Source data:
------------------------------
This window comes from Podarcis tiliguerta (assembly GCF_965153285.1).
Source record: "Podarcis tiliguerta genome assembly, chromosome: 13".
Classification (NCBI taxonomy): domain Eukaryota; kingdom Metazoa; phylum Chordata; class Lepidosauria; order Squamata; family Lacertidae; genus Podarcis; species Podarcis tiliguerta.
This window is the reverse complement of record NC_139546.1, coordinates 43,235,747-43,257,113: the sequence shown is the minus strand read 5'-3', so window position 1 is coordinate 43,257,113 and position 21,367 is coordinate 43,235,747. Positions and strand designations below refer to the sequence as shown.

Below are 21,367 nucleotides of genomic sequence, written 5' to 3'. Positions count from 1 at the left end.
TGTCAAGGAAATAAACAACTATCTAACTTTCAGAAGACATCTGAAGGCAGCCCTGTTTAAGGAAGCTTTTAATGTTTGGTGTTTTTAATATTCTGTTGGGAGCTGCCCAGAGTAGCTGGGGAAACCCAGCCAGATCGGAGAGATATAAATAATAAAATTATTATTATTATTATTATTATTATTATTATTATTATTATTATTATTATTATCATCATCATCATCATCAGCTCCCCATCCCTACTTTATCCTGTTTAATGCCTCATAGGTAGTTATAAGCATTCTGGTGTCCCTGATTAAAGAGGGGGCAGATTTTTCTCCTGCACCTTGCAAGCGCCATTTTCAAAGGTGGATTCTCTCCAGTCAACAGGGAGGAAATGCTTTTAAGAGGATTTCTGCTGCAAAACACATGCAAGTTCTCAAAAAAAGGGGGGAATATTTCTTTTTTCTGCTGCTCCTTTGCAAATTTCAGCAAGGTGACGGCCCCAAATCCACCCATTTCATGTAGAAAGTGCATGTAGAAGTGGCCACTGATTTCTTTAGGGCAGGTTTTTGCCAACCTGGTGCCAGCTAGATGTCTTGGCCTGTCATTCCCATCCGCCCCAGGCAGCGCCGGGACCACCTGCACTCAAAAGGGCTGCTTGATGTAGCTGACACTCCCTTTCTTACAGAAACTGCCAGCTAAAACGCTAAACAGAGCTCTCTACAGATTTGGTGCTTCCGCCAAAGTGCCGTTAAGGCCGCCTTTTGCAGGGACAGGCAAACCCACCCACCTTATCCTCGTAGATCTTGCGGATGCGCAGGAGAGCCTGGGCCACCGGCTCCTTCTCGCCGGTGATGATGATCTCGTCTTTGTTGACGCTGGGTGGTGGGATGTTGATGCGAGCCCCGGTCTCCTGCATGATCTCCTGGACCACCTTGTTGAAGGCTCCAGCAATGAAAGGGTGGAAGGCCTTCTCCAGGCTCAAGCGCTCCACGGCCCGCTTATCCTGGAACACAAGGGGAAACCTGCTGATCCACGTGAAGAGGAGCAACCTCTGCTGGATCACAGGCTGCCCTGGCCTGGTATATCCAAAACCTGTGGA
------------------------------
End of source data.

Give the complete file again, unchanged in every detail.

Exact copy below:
This window comes from Podarcis tiliguerta (assembly GCF_965153285.1).
Source record: "Podarcis tiliguerta genome assembly, chromosome: 13".
Classification (NCBI taxonomy): domain Eukaryota; kingdom Metazoa; phylum Chordata; class Lepidosauria; order Squamata; family Lacertidae; genus Podarcis; species Podarcis tiliguerta.
This window is the reverse complement of record NC_139546.1, coordinates 43,235,747-43,257,113: the sequence shown is the minus strand read 5'-3', so window position 1 is coordinate 43,257,113 and position 21,367 is coordinate 43,235,747. Positions and strand designations below refer to the sequence as shown.

Below are 21,367 nucleotides of genomic sequence, written 5' to 3'. Positions count from 1 at the left end.
TGTCAAGGAAATAAACAACTATCTAACTTTCAGAAGACATCTGAAGGCAGCCCTGTTTAAGGAAGCTTTTAATGTTTGGTGTTTTTAATATTCTGTTGGGAGCTGCCCAGAGTAGCTGGGGAAACCCAGCCAGATCGGAGAGATATAAATAATAAAATTATTATTATTATTATTATTATTATTATTATTATTATTATTATTATTATTATCATCATCATCATCATCAGCTCCCCATCCCTACTTTATCCTGTTTAATGCCTCATAGGTAGTTATAAGCATTCTGGTGTCCCTGATTAAAGAGGGGGCAGATTTTTCTCCTGCACCTTGCAAGCGCCATTTTCAAAGGTGGATTCTCTCCAGTCAACAGGGAGGAAATGCTTTTAAGAGGATTTCTGCTGCAAAACACATGCAAGTTCTCAAAAAAAGGGGGGAATATTTCTTTTTTCTGCTGCTCCTTTGCAAATTTCAGCAAGGTGACGGCCCCAAATCCACCCATTTCATGTAGAAAGTGCATGTAGAAGTGGCCACTGATTTCTTTAGGGCAGGTTTTTGCCAACCTGGTGCCAGCTAGATGTCTTGGCCTGTCATTCCCATCCGCCCCAGGCAGCGCCGGGACCACCTGCACTCAAAAGGGCTGCTTGATGTAGCTGACACTCCCTTTCTTACAGAAACTGCCAGCTAAAACGCTAAACAGAGCTCTCTACAGATTTGGTGCTTCCGCCAAAGTGCCGTTAAGGCCGCCTTTTGCAGGGACAGGCAAACCCACCCACCTTATCCTCGTAGATCTTGCGGATGCGCAGGAGAGCCTGGGCCACCGGCTCCTTCTCGCCGGTGATGATGATCTCGTCTTTGTTGACGCTGGGTGGTGGGATGTTGATGCGAGCCCCGGTCTCCTGCATGATCTCCTGGACCACCTTGTTGAAGGCTCCAGCAATGAAAGGGTGGAAGGCCTTCTCCAGGCTCAAGCGCTCCACGGCCCGCTTATCCTGGAACACAAGGGGAAACCTGCTGATCCACGTGAAGAGGAGCAACCTCTGCTGGATCACAGGCTGCCCTGGCCTGGTATATCCAAAACCTGTGGA